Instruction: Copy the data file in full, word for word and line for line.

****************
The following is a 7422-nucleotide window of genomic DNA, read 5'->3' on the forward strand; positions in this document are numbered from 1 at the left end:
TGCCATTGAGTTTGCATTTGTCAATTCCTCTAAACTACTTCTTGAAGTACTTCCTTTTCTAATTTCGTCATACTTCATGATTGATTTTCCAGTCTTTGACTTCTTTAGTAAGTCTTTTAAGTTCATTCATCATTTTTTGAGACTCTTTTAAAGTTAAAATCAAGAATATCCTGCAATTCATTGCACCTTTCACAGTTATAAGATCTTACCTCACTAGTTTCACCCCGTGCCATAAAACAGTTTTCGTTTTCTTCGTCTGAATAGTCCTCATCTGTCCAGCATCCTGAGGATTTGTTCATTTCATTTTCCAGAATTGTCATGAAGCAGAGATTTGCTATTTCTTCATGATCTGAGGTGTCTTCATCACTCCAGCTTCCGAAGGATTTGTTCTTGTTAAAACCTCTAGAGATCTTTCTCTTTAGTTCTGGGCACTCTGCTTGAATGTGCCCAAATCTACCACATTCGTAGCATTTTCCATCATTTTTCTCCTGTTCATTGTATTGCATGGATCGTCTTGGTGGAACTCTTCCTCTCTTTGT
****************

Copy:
The following is a 7422-nucleotide window of genomic DNA, read 5'->3' on the forward strand; positions in this document are numbered from 1 at the left end:
TGCCATTGAGTTTGCATTTGTCAATTCCTCTAAACTACTTCTTGAAGTACTTCCTTTTCTAATTTCGTCATACTTCATGATTGATTTTCCAGTCTTTGACTTCTTTAGTAAGTCTTTTAAGTTCATTCATCATTTTTTGAGACTCTTTTAAAGTTAAAATCAAGAATATCCTGCAATTCATTGCACCTTTCACAGTTATAAGATCTTACCTCACTAGTTTCACCCCGTGCCATAAAACAGTTTTCGTTTTCTTCGTCTGAATAGTCCTCATCTGTCCAGCATCCTGAGGATTTGTTCATTTCATTTTCCAGAATTGTCATGAAGCAGAGATTTGCTATTTCTTCATGATCTGAGGTGTCTTCATCACTCCAGCTTCCGAAGGATTTGTTCTTGTTAAAACCTCTAGAGATCTTTCTCTTTAGTTCTGGGCACTCTGCTTGAATGTGCCCAAATCTACCACATTCGTAGCATTTTCCATCATTTTTCTCCTGTTCATTGTATTGCATGGATCGTCTTGGTGGAACTCTTCCTCTCTTTGT